Now the performance is just a memory, yet having left a strong and lasting imprint upon our soul. Photographer Jussi Niemi captured some intense moments, otherwise, there is no recorded trace left. Only a handful of people came to see the performance, half of them invited by me personally. What did we then all learn during this process? Firstly, my students learnt commitment and ensemble work. How important it is to come together and give your time to something you cherish, this obviously happened during the dress rehearsal when we saw all fragments suddenly making sense. Secondly, in a reality where it is trendy to say that “anything goes and it does not matter whether you fail or not”, my students got involved in a project where only excellence was good enough. We were not there to fail. And we all committed ourselves to that goal, the result being success, a production we can be proud of. Maybe this is the fundamental lesson we can learn from a theatrical production in a business school, when you strive for excellence there is no room for half-measures.

What next? Pavel Resser is rehearsing Chekhov back in Saint Petersburg with his student theater ensemble of Saint Petersburg State University. I, on the other hand, find myself once again homeless with my artistic ambitions. Yet, nobody can take away the moment we had together as ensemble. Just before Pavel and Ludmila were leaving for Saint Petersburg, the four of us came together to plan the future for our ensemble. What an odd gathering of three generations and three totally different geographical locations: born in the 40’s, 60’s and 80’s, growing up in the Soviet Union, Finland and Greece in different decades – yet finding a profound and immediate understanding regardless of age or cultural background. Finally, sadly Chryssa’s name is not even mentioned in the program, she stepped in too late to become the brilliant assistant director she turned out to be during dress rehearsal. Chryssa, I tried to get your name added to the program in retrospect, but I was told that it was not possible after publication. Well, we all know that in this world very much passes unnoticed and unmentioned. So, for a brief moment we had a real theater company on Porvoo Campus. It might never be heard again in that context, yet it flamed and made life beautiful and intense for the brief moment it existed.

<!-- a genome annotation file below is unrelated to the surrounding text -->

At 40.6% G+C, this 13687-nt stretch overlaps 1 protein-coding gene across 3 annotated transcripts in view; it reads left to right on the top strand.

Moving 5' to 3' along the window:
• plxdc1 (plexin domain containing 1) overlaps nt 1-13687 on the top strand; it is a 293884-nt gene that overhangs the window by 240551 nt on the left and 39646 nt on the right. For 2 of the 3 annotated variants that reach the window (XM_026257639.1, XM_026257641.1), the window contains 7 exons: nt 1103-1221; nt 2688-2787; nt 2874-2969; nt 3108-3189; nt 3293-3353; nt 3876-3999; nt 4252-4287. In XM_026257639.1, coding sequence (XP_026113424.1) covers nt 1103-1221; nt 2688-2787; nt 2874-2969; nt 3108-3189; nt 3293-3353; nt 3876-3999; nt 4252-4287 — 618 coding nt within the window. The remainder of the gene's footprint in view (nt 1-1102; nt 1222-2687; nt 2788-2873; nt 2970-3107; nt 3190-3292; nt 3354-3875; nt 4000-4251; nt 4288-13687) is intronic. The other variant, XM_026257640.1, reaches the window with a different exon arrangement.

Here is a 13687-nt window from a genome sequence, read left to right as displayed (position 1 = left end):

P.S. Thank you Veijo for your great singing in Russian. You never fail to astonish me! And thank you Ivan for your research at the Akhmatova museum.










About Pia Kiviaho-Kallio

Dancing English Teacher holds an MA in English Philology and is a certified dance teacher. She takes interest in introducing dance and movement improvisation into vocational business studies. Dance is a shortcut to embodiment, kinesthetic awareness and efficient team work. Thus, business students benefit from dance and movement studies.